Saturday, June 06, 2020

"For the provision of only 15 parking spaces, the demolition of this group of buildings is not only a significant loss architecturally but also a significant loss to Nairn's history and character." Highland Council department criticises King Street Flats/CAB plans

Below is the text of a document from the Highland Council's own "Historic Environment Team" criticising it's own organisation's plans to demolish the King Street buildings and build flats. This submission is available on the Highland Council's e-planning site with other comments from individuals and organisations here. 

What is remarkable about this comment from within the Highland Council apparatus is how it it mirrors a huge amount of the concerns reflected in submissions from Nairn residents and organisations. Here it is:
"The proposal is for the erection of 12 flats on an area currently used as car parking, and the demolition of a group of traditional stone-built Victorian buildings (former council offices) to provide 15 parking spaces for the development.

New development

The proposed development is located to the west of 4 and 6 Courthouse Lane, a single storey Italianate Category B listed building. The building was once dominated and overshadowed by the large and featureless 2-storey rear extension to the free church. When the church was demolished it opened up views of the listed building which not only significantly enhanced its setting but also increased its prominence and presence within the wider townscape. Although the proposed development is located slightly to the north of the church, and the impact will not be as pronounced as previously, it will nonetheless reinstate a significant solid mass to the north-west of the listed building, partially obscuring the building from King Street and isolating the building once more from its wider context.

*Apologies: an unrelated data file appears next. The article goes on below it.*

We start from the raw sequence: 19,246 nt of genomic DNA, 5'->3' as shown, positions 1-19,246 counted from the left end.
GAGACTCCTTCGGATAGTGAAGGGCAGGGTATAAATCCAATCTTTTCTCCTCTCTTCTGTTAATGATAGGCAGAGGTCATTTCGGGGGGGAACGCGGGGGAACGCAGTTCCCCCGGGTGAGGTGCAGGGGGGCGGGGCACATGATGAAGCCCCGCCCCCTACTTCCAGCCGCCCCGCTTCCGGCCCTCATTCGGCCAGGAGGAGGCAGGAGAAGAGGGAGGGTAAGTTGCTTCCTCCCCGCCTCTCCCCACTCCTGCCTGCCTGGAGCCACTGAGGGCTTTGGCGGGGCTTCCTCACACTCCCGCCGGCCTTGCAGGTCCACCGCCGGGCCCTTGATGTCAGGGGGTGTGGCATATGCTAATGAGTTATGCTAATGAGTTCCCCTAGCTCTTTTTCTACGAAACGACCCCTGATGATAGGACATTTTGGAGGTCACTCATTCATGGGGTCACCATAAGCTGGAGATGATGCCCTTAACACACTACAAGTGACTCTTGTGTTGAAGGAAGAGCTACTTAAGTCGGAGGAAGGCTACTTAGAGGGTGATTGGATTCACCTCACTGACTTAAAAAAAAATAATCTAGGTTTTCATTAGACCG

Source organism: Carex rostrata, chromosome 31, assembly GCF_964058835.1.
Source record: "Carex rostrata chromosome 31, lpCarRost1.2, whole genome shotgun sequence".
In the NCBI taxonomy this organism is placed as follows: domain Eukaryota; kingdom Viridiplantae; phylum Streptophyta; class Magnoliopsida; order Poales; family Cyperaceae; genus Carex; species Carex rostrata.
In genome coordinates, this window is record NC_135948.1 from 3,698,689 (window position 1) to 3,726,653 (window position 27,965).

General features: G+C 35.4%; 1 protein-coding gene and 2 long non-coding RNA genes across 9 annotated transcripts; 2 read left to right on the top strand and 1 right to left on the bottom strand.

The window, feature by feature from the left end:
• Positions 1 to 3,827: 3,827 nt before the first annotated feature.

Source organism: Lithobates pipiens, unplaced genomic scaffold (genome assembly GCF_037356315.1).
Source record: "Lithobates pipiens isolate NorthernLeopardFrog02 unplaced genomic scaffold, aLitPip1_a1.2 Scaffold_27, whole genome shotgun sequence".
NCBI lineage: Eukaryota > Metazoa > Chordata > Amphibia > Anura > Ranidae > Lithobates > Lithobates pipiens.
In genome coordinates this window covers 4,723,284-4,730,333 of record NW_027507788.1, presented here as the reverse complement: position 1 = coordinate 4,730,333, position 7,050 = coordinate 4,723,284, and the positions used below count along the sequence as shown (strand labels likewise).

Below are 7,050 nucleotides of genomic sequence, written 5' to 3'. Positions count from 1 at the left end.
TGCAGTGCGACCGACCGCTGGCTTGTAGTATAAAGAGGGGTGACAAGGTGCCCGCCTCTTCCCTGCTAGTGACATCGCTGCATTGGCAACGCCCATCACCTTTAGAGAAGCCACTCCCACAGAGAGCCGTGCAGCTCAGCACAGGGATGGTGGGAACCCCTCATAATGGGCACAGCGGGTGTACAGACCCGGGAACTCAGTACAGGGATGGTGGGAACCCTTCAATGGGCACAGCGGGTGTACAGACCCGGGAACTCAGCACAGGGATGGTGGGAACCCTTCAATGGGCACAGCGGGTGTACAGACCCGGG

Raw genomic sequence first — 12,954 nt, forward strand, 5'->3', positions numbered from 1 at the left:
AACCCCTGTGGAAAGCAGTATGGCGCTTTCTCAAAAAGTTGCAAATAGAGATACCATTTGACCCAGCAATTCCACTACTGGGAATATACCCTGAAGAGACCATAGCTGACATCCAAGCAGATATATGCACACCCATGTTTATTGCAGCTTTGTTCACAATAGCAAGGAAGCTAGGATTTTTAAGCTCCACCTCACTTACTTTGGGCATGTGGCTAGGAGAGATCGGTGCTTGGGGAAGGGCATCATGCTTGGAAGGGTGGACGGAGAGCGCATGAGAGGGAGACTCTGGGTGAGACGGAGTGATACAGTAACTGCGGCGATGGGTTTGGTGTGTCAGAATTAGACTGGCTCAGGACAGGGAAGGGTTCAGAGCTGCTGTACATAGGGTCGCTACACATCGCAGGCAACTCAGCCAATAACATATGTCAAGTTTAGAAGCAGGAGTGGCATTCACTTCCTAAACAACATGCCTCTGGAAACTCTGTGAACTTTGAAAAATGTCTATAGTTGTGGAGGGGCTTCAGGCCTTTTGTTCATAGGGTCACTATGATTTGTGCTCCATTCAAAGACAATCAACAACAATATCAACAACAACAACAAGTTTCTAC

In order to fully understand the impact, or lack thereof, to the listed building It would be useful to see visualisations of the proposed development within its wider context, including how it relates to the listed building.

Demolition of existing buildings
62 King Street is composed of four buildings in a U-shape with a central courtyard. All are of stone construction with slate roofs with wide coped end stacks. They likely date to around the early to mid-19th century, but could be earlier and are unlikely to all be contemporary; the plainer 2-storey building to the left of the two facing King Street for example appears to be earlier in date to the more finely detailed 1 ¾ building adjacent, with its canted bay and attractive stone dormers. There is a single storey wing to the north and a public toilet block forms the east wall. Although all buildings are currently boarded up and unused, they have a significant street presence and could make a very positive contribution to Nairn.